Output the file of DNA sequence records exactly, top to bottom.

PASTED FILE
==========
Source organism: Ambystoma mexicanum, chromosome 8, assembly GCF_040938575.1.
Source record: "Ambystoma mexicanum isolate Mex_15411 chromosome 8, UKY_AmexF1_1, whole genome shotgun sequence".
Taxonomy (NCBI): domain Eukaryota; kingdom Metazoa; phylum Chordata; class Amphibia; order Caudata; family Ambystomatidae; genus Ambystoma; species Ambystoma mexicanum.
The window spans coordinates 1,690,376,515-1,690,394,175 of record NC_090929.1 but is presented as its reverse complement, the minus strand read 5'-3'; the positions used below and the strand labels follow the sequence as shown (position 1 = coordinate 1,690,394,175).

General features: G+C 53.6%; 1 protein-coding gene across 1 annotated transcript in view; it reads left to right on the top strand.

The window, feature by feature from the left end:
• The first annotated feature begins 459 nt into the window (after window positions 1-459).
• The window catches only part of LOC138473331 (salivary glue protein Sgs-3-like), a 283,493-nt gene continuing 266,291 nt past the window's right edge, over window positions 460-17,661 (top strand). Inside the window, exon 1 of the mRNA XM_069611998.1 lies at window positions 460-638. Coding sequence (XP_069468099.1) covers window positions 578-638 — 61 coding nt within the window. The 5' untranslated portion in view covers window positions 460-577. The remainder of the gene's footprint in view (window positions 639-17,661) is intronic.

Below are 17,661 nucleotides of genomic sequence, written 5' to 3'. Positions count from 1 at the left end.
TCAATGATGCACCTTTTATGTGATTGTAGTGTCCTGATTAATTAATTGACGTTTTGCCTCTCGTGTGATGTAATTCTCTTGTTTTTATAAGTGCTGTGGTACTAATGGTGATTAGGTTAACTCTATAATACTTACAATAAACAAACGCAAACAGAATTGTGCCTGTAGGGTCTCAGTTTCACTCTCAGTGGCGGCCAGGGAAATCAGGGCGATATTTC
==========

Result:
Source organism: Ambystoma mexicanum, chromosome 8, assembly GCF_040938575.1.
Source record: "Ambystoma mexicanum isolate Mex_15411 chromosome 8, UKY_AmexF1_1, whole genome shotgun sequence".
Taxonomy (NCBI): domain Eukaryota; kingdom Metazoa; phylum Chordata; class Amphibia; order Caudata; family Ambystomatidae; genus Ambystoma; species Ambystoma mexicanum.
The window spans coordinates 1,690,376,515-1,690,394,175 of record NC_090929.1 but is presented as its reverse complement, the minus strand read 5'-3'; the positions used below and the strand labels follow the sequence as shown (position 1 = coordinate 1,690,394,175).

General features: G+C 53.6%; 1 protein-coding gene across 1 annotated transcript in view; it reads left to right on the top strand.

The window, feature by feature from the left end:
• The first annotated feature begins 459 nt into the window (after window positions 1-459).
• The window catches only part of LOC138473331 (salivary glue protein Sgs-3-like), a 283,493-nt gene continuing 266,291 nt past the window's right edge, over window positions 460-17,661 (top strand). Inside the window, exon 1 of the mRNA XM_069611998.1 lies at window positions 460-638. Coding sequence (XP_069468099.1) covers window positions 578-638 — 61 coding nt within the window. The 5' untranslated portion in view covers window positions 460-577. The remainder of the gene's footprint in view (window positions 639-17,661) is intronic.

Below are 17,661 nucleotides of genomic sequence, written 5' to 3'. Positions count from 1 at the left end.
TCAATGATGCACCTTTTATGTGATTGTAGTGTCCTGATTAATTAATTGACGTTTTGCCTCTCGTGTGATGTAATTCTCTTGTTTTTATAAGTGCTGTGGTACTAATGGTGATTAGGTTAACTCTATAATACTTACAATAAACAAACGCAAACAGAATTGTGCCTGTAGGGTCTCAGTTTCACTCTCAGTGGCGGCCAGGGAAATCAGGGCGATATTTC